Ruminations, Romance, and the Lives of a Family Long Dead
Story and Photographs by William Dudley Bass
In late May 1991, almost three months into our odyssey along the Appalachian Trail, my wife and I planned to sleep among ghosts. Old-timey Virginia ghosts. It seemed like a fitting thing to do while walking across our home state, a journey as rich with rumination as it was with hardship and joy.
Gwen and I had embarked on the first day of spring from the top of Springer Mountain in northern Georgia to backpack the whole Appalachian Trail end to end. The AT, as we hikers called it, or simply “the Trail,” stretches more than 2,000 miles northwards across 14 states to the summit of mile-high Mt. Katahdin in north-central Maine. Almost a quarter of the Trail passes through the Old Dominion, making Virginia home to the longest section of the AT, more than any other state. Gwen and I took six-and-a-half months to backpack the whole Trail, climbing Katahdin in early October on the day after our third wedding anniversary.
Rich in both history and wildlife, the Appalachian Trail is an intersection of people and wilderness. Those who backpack end-to-end in one push are known as “thruhikers,” while those who attempt to complete the whole thing in stages are called “section hikers.” Most take on trail names. Gwen and I were thruhikers, as such a distinct minority among the day hikers, weekenders, and picnickers. We called ourselves the Pregnant Rhinos.
Our trail name arose from a backpacking trip out West the previous year, when we got teased about the huge new internal-frame expedition packs bulging from our backs. “Damn, y’all look like a coupla pregnant rhinoceroses,” exclaimed a teenage boy, his own rickety, external-frame pack jangling with pots and pans and sloppy blankets.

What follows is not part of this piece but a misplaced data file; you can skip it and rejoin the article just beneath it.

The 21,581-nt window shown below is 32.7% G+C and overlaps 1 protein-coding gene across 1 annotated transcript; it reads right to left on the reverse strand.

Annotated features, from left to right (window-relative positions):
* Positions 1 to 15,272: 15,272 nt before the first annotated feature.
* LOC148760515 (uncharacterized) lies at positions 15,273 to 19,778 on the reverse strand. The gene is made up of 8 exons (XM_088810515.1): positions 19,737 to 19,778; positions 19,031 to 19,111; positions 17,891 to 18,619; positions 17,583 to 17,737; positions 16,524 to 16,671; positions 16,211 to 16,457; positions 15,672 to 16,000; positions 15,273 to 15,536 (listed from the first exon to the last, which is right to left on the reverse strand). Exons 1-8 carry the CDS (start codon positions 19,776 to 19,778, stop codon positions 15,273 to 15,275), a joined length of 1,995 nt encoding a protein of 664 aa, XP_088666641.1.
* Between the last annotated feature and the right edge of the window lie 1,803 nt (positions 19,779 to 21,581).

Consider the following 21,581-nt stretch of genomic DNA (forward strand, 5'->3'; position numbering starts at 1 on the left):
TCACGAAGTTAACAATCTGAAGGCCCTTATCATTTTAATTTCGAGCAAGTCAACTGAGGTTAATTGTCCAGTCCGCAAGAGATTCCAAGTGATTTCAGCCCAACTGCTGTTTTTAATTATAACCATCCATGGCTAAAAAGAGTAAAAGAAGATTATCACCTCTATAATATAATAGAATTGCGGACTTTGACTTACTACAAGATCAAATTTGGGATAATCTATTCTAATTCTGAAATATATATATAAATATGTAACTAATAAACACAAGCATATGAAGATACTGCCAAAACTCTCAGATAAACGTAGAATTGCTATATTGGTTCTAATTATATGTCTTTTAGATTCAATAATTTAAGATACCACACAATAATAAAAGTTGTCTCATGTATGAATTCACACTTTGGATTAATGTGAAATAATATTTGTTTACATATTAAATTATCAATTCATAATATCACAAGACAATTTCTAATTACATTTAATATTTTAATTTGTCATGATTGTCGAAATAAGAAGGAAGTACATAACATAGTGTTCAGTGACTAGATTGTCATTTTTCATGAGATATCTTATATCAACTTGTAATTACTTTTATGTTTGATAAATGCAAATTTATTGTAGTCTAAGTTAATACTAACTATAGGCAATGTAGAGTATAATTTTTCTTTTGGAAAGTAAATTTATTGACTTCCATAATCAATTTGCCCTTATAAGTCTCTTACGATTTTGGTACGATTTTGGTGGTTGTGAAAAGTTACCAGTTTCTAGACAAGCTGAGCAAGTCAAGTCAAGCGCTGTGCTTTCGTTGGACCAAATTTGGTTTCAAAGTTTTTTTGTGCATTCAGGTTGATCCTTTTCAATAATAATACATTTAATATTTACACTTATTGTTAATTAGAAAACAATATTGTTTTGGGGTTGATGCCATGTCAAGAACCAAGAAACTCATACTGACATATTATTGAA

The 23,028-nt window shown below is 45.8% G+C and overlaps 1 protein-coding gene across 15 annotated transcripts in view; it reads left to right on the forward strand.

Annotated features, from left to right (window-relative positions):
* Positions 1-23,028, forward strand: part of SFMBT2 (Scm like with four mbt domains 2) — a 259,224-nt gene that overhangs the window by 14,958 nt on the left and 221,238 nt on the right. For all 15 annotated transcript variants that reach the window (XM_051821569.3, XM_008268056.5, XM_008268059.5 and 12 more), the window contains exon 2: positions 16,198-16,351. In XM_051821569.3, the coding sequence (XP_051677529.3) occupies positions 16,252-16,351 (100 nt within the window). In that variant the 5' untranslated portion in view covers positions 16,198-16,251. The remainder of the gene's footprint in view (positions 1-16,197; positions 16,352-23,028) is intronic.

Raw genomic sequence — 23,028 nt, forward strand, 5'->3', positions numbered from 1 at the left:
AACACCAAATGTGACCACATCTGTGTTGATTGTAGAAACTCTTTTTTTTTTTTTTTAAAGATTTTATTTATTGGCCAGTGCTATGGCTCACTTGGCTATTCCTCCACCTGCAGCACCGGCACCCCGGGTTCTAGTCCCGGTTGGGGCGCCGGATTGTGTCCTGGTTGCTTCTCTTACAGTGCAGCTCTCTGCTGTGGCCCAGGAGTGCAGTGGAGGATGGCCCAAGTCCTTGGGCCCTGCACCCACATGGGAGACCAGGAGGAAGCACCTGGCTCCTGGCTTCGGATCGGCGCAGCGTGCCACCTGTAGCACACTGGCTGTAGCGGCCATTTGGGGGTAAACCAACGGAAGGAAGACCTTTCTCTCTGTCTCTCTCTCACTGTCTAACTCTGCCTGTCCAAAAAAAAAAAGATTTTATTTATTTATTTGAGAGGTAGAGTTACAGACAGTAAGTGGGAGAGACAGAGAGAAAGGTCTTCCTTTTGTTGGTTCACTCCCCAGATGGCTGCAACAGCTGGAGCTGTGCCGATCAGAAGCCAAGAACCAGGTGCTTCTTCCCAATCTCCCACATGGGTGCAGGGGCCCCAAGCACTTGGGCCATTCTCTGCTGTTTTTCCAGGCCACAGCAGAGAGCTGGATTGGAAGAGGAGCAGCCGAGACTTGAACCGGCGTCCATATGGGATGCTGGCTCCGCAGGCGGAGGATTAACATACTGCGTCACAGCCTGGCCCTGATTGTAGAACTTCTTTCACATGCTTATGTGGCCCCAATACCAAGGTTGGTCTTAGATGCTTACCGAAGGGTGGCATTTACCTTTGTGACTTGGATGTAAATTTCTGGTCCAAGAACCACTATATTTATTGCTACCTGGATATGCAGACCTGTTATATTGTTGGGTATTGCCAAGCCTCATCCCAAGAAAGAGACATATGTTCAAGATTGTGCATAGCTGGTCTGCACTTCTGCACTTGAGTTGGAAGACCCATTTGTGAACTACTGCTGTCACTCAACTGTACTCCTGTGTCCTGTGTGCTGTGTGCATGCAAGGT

I was annoyed at our brand new backpacks being so ridiculed, but then I got it – our trail name for the AT: “The Pregnant Rhinos!” I told Gwen. “In Labor to Maine.” And that’s what we called ourselves as we trekked along the Appalachians.
That May, Gwen and I pushed north in a vast arc around Blacksburg and Roanoke, weaving across rugged mountain ridges toward the Shenandoahs. After zigzagging through the Mountain Lake Wilderness, we continued into the Jefferson National Forest, crossing valleys and trekking along ridge tops.
We clambered up the flanks of Sinking Creek Mountain. A long, knobby ridge graced with a grove of kingly trees evocative of the region’s past, the mountain rolled northeast with the Blue Ridge. As we began to descend a long, steep hill, Gwen and I encountered crumbling pyramids of stacked rocks and rotting remains of split-rail fences, all part of the old Sarver homestead dating back to the 1800s, according to our guidebook. We paused to reach out and touch the old stones and ancient wood.
What was it like, I wondered, to live way up here on the flanks of a big, steep ridge? What was it like to sweat and cuss and cry and laugh as one painstakingly picked stones from the land and piled them high? To hunt and clean game and fish while gathering roots and berries and trying to plant crops on the side of a hill? Gwen and I stood there contemplating what life could’ve been like. In quiet awe, I stooped to claw soil from the earth as I imagined farmers must’ve done and probably still do.
What was it like to stake a claim to one’s own farm so high up and gaze out over the valleys below? Did these farmers continue to dream, or did their dreams die and wither away, to eventually be forgotten altogether? I didn’t know. There was no way to peruse old courthouse records way up here. Besides, county deeds couldn’t tell me how these people felt. What I did know, however, was that a cemetery of dead Sarvers was somewhere around here. The old ruins were haunted by ghosts, and we were going to camp with them.